There is a wide disparity between the number of female composers and the number of male composers, and so part of the message of #ComposeLikeAGirl is as a positive, empowering message to young female composers to see composing as a viable option. The other half of the coin, though, is that these female-composed works have to be performed to enable these composers to succeed. And so the other part of this message is to bring awareness to conductors, to allow them to actively think about gender inequality as they program – not so that they ignore male-written music but so that they intentionally include others. The argument I hear most often is that we should be gender blind as we program, that the music should simply be good, honest, personal, etc., and that should be enough. But if we’re not intentional about inclusivity, nothing will change. You can’t ignore diversity, you have to value it.
This problem is even worse at the symphonic level, where getting music to the stage is even more competitive for a composer. In 2018, when the Chicago Symphony Orchestra announced their season, of the 54 composers programmed, not one was a woman. The same was true for the Philadelphia Orchestra (which has since been changed – intentional diversity). (NPR)
And even if we zoom out to the concert world as a whole, the problem is still there. New statistics from the Women in Music Project have shown that “only 76 classical concerts among 1,445 performed across the world from 2018 to 2019 include at least one piece by a woman. The figure amounts to about 95% of concerts having music only composed by men.” (Guardian)
To encourage women to compose, to encourage conductors to intentionally diversify their programming, and raise awareness that gender inequality is an issue in the arts, those are the goals of the #ComposeLikeAGirl campaign. Graphite Publishing publishes the works of 20 composers. Of those, 6 are women. We too have work to do in striving toward gender equality. And while we won’t diminish the quality of catalog to do so, it is an active commitment we have made to ourselves, to composers and to the arts industry.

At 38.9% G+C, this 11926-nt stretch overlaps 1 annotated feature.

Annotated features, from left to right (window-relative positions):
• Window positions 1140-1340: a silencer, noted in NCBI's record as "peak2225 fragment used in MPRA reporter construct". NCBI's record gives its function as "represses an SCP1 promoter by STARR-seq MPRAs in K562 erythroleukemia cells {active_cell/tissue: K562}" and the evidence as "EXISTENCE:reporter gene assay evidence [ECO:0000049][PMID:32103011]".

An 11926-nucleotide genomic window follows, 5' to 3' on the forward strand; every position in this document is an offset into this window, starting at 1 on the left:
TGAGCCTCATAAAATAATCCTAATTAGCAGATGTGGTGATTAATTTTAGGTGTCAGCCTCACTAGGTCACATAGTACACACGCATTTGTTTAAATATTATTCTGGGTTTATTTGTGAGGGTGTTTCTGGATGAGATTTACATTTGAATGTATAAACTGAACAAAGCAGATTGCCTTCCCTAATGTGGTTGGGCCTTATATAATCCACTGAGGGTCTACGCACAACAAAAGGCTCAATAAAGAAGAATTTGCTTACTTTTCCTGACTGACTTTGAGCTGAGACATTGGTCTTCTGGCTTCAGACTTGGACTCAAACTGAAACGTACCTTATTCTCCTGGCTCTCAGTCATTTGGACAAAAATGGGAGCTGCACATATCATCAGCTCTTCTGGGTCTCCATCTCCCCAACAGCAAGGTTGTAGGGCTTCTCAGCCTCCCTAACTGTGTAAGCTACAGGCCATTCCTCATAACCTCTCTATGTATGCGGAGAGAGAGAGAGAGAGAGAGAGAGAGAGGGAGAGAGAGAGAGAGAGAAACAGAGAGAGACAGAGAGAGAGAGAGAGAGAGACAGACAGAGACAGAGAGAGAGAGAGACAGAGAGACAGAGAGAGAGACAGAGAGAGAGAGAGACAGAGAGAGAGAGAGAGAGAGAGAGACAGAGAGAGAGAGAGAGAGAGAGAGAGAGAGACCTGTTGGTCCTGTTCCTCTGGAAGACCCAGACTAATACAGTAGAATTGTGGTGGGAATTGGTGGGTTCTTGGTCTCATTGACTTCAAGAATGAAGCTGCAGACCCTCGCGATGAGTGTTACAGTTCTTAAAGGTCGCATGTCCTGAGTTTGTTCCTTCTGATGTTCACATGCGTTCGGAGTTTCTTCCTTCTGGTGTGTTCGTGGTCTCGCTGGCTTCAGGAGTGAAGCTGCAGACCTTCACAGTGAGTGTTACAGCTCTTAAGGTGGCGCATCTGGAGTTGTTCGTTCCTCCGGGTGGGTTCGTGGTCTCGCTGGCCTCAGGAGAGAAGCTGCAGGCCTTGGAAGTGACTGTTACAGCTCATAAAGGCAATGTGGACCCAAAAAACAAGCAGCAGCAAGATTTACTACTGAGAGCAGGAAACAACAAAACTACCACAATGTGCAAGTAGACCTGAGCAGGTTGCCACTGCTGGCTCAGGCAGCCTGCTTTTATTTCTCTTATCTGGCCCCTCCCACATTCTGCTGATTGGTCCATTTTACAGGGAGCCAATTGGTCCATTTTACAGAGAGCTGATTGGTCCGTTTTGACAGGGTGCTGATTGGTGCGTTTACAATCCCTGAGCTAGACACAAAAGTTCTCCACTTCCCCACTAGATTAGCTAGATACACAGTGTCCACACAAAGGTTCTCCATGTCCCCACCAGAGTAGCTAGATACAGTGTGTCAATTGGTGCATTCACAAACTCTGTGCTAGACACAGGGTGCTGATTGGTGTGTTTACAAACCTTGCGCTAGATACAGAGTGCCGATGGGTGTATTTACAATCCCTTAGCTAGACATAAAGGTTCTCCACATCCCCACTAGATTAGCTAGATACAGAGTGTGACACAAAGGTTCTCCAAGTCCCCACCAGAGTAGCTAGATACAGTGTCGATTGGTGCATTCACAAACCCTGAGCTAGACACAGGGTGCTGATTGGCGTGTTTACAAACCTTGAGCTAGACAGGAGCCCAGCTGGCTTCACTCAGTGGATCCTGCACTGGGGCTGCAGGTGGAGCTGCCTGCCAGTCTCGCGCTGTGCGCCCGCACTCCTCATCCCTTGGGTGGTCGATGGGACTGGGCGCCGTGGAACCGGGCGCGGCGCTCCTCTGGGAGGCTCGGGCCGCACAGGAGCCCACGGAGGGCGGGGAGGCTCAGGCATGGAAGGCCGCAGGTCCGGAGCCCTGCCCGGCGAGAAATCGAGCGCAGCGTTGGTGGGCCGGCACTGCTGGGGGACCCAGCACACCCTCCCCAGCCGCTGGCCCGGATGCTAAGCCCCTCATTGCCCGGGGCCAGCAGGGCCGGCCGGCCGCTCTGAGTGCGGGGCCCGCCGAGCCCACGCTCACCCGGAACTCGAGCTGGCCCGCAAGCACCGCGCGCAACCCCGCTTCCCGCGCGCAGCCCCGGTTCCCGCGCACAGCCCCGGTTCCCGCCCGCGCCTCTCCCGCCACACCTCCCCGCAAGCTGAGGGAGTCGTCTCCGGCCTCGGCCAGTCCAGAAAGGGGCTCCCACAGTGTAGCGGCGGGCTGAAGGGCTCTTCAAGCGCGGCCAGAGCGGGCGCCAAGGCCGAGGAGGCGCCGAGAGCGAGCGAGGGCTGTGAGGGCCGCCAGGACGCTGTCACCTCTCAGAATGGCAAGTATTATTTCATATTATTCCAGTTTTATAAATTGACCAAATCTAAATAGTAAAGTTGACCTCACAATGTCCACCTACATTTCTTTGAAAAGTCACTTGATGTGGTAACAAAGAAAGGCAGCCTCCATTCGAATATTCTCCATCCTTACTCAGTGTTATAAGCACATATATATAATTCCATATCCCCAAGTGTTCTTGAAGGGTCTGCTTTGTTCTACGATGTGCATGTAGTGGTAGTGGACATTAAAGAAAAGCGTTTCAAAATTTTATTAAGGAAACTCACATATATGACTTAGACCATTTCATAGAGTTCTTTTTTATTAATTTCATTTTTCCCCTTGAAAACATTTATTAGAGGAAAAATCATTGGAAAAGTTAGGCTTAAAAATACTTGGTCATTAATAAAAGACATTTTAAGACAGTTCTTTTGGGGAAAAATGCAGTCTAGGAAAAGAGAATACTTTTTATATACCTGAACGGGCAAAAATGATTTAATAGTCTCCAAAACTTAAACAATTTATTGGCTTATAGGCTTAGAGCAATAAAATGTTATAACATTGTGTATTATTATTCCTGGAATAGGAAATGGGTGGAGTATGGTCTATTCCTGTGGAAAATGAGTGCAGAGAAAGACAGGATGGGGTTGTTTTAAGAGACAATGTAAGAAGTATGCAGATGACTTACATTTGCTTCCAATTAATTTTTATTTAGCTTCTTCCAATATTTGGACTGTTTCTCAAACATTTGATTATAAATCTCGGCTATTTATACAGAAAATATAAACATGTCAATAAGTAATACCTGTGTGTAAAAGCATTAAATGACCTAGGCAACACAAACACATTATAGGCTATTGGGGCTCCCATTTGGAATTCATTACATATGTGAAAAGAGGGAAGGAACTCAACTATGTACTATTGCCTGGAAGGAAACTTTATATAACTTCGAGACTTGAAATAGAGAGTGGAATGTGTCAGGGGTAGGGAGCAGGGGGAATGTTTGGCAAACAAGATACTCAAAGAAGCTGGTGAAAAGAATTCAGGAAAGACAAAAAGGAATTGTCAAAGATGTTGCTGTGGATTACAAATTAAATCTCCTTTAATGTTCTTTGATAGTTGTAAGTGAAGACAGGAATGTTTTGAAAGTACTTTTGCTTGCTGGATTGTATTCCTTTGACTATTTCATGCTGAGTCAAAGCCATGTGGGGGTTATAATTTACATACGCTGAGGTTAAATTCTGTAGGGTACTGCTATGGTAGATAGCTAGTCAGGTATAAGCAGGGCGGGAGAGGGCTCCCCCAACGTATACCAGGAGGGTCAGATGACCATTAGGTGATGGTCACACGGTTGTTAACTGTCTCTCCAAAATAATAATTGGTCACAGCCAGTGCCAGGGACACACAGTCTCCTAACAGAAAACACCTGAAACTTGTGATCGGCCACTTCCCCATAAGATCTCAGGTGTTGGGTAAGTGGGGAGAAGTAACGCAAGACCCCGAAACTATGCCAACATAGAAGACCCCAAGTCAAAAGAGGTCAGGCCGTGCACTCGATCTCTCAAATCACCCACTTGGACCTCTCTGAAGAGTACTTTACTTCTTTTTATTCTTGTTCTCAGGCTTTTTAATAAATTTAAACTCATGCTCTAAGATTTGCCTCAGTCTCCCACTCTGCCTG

1: (Easy) No divisi in voice parts, accompaniment doubles or supports vocal parts, diatonic, symmetrical phrases, textures mostly homophonic, simple rhythms, stepwise voice leading (conjunct), moderate ranges, no extended techniques, and limited sustained singing.
2: (Medium Easy) Limited divisi, voices somewhat independent from accompaniment, some chromatics, phrases may be longer or more fragmented, mostly homophonic, moderate rhythmic complexity, some difficult intervals (disjunct motion), moderate ranges, extended techniques are simple, limited sustained singing.
3. (Medium) Limited divisi, unaccompanied, or with independent accompaniment (voice parts not doubled), many chromatics, phrases of varying lengths, more contrapuntal textures, moderately complex rhythms, some difficult intervals (disjunct motion), moderately difficult/challenging ranges, extended techniques are potentially challenging, and some sustained singing.
4. (Medium Difficult) Abundant divisi, unaccompanied, or accompanying instruments are fully independent from voice parts, many chromatics and/or key changes, long and/or broken phrases, potentially little homophony, complex rhythms, many difficult intervals (disjunct motion), difficult/challenging ranges, potentially difficult extended techniques, and a demand for sustained singing.
5. (Difficult) Adundant divis, unaccompanied, or accompanying instruments are fully independent from voice parts, many chromatics and/or key changes, long and/or broken phrases, potentially little homophony, complex rhythms, extreme ranges, use of challenging or unusual extended vocal techniques, abundant sustained singing.